Cocktail evolution

Photo by Hudin

One of the dirty truths about the world of mixed drinks is that it’s more derivative than Hollywood. Everything is based or borrowed or inspired from something else. Unlike the movie business there’s nothing wrong with this though as you can drink the same drink over and over without getting tired of. Seriously, I’ve tried and the Manhattan still rules my bar, but so does the Sitges, a rum-based Manhattan that’s great departure while still giving me that hint of Big Apple in a Martini glass that I want.

While at the masia avoiding whatever real work I might need to do and being generally bored with no one to chat with minus the wild boars (their theories around devolving the Spanish state are eye opening), I experiment on various cocktails for a book that’s been something like two years in the process. But, it’s presented me with a new project to tinker with these days as I was recently turned back on to the Southside by Erica Duecy while on a tour of the wines of Israel (we who drink wear many hats.) While I generally prefer Bourbon based cocktails there was more than just that as to why this one never spoke to me. The recipes I found seemed generally flabby and overtly Sex and the Cityish but then I found the recipe by Tradition in San Francisco which is a great deal more robust while staying playful and quite tasty.

Shaken, the recipe is as such:

2 ounces London Dry gin
3/4 ounce freshly squeezed juice from 1 to 2 limes
3/4 ounce freshly squeezed juice from 1 lemon
1 ounce simple syrup
10 fresh mint leaves
1 ounce cold club soda
1 mint sprig

My first problem with this are actual two problems. First, it’s in fucking American standard measurements which make everything hell to scale as well as just generally being annoying. Secondly, club soda, bye. Sure, you need it in an Old Fashioned and other classics, but who the hell keeps a bottle of this lying around just to make cocktails outside of a proper bar? No one, that’s who, so adeu bubbles. Let’s see how that looks now.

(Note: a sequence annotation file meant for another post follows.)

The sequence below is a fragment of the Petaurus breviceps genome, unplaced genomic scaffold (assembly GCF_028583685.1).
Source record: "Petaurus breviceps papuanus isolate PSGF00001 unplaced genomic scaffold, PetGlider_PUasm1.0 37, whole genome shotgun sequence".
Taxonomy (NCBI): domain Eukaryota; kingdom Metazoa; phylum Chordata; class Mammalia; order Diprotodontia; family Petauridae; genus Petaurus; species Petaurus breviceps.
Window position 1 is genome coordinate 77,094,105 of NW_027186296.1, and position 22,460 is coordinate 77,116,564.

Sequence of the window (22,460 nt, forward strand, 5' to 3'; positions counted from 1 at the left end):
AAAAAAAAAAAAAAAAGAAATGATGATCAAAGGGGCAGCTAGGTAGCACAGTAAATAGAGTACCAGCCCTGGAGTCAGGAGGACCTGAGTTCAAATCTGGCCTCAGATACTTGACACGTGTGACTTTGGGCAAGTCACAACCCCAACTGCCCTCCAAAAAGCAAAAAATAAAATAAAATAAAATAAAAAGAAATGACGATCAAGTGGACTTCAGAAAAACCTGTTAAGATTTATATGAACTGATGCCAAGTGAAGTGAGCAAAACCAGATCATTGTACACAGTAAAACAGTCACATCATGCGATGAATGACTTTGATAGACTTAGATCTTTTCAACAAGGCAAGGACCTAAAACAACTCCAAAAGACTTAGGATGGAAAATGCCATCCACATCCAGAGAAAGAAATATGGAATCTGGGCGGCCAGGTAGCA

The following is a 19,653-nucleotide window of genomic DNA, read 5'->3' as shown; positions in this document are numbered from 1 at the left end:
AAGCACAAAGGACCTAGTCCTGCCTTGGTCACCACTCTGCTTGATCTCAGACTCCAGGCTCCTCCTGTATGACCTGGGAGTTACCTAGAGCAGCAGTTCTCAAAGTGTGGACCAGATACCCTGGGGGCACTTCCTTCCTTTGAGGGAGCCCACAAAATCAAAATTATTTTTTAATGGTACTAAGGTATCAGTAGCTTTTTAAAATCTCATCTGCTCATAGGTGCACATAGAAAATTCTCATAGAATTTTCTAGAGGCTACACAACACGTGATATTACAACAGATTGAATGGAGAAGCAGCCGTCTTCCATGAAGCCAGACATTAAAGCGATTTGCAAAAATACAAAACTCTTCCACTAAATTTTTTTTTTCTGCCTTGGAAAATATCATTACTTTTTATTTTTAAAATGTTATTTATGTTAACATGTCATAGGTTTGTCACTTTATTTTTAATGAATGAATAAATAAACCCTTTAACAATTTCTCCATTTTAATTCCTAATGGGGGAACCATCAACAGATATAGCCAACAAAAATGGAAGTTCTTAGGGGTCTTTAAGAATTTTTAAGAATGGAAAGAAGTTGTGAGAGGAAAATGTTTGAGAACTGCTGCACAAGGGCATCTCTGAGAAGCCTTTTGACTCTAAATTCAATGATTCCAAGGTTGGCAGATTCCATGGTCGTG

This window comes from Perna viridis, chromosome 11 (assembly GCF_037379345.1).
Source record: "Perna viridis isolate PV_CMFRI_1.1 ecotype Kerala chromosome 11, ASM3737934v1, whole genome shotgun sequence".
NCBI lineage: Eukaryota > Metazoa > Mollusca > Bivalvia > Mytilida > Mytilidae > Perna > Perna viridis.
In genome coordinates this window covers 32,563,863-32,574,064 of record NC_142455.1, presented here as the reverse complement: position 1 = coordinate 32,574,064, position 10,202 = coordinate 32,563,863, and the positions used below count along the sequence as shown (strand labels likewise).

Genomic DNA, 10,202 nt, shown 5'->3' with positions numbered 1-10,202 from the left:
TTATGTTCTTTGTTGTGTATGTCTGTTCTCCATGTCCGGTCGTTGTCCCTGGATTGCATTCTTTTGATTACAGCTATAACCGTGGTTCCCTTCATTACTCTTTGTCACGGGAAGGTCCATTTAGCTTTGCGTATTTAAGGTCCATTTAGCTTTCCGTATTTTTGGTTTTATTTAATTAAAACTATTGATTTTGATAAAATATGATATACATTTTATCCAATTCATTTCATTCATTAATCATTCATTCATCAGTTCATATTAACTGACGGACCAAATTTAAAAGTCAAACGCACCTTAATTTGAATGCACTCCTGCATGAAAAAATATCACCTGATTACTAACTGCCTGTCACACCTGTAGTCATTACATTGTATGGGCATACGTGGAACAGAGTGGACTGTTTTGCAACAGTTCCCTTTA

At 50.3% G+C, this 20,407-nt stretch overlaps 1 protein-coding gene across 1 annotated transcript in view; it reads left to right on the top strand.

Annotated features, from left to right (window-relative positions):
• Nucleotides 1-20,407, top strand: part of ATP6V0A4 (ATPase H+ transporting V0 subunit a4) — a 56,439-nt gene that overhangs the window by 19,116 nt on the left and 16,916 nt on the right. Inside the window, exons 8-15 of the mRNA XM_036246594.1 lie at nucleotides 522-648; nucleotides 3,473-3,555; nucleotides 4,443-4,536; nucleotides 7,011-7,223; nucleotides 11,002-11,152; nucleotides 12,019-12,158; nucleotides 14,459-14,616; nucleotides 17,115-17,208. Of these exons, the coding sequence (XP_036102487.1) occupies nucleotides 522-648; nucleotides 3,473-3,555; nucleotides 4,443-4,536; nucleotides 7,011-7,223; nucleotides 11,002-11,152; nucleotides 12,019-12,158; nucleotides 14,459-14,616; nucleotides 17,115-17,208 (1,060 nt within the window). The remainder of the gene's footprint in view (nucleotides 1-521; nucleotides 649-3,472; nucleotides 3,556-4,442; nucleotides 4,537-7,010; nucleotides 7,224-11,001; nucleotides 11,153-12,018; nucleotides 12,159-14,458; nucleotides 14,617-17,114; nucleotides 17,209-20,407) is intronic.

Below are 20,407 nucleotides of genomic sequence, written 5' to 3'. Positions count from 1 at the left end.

60ml London Dry gin
25ml lime juice
25ml lemon juice
30ml simple syrup
10 fresh mint leaves
1 mint sprig

This makes a lot more sense to get all the proportions correct. Admittedly I use mini beakers to make sure it’s all to scale. The problem as this sits, it’s too damned sweet. The syrup needs to be backed off, so see lets go with about 20ml of syrup instead or two teaspoons of granulated sugar if you really just want the sweet essence without the pucker.

I was initially making the cocktail with Giró which people scoff at as they wash counter tops with it, but as far as Gins go, it’s super cheap, has a flavor profile that nods towards Bombay Sapphire and is otherwise very neutral. Thus, a perfect Gin to experiment with. But, once it gets more balanced, time to define it a bit more and thus I found Dragons to be a nice choice as it’s a very clean Gin and offers a smoky touch from the botanicals.

The catch in changing up the Gin is that it upsets the balance overall and in this case, it doesn’t play well with the lemon juice. Well, it’s fine, but let’s not just strive for “fine” and so lets ramp up the lime juice to 30ml and drop the lemon to 20ml which basically means one full small lime and half of one lemon. So where are we at now?

60ml Dragons gin
30ml lime juice
20ml lemon juice
20ml simple syrup
6-8 fresh mint leaves
1 mint sprig

Note that I also backed off the number of mint leaves because what I use here in Catalonia is probably best described as spearmint and it’s wickedly potent. But that’s it. Oh, let’s also rename it. Something from the south, something beach-y… something like the Salou!